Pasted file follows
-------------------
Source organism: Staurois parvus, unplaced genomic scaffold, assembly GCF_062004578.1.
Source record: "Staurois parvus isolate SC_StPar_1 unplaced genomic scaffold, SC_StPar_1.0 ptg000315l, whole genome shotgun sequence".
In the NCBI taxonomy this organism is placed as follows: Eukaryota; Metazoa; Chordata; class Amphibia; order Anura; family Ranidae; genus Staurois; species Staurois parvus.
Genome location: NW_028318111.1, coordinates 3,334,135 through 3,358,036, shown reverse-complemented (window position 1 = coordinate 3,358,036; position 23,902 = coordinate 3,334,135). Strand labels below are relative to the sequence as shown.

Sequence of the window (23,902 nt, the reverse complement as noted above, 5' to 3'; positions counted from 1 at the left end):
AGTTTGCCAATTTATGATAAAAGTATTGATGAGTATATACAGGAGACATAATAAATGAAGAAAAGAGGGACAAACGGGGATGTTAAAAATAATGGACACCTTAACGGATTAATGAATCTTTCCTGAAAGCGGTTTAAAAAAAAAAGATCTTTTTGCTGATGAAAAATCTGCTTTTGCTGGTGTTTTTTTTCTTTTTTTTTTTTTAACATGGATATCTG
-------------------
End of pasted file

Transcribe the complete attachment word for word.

Source organism: Staurois parvus, unplaced genomic scaffold, assembly GCF_062004578.1.
Source record: "Staurois parvus isolate SC_StPar_1 unplaced genomic scaffold, SC_StPar_1.0 ptg000315l, whole genome shotgun sequence".
In the NCBI taxonomy this organism is placed as follows: Eukaryota; Metazoa; Chordata; class Amphibia; order Anura; family Ranidae; genus Staurois; species Staurois parvus.
Genome location: NW_028318111.1, coordinates 3,334,135 through 3,358,036, shown reverse-complemented (window position 1 = coordinate 3,358,036; position 23,902 = coordinate 3,334,135). Strand labels below are relative to the sequence as shown.

Sequence of the window (23,902 nt, the reverse complement as noted above, 5' to 3'; positions counted from 1 at the left end):
AGTTTGCCAATTTATGATAAAAGTATTGATGAGTATATACAGGAGACATAATAAATGAAGAAAAGAGGGACAAACGGGGATGTTAAAAATAATGGACACCTTAACGGATTAATGAATCTTTCCTGAAAGCGGTTTAAAAAAAAAAGATCTTTTTGCTGATGAAAAATCTGCTTTTGCTGGTGTTTTTTTTCTTTTTTTTTTTTTAACATGGATATCTG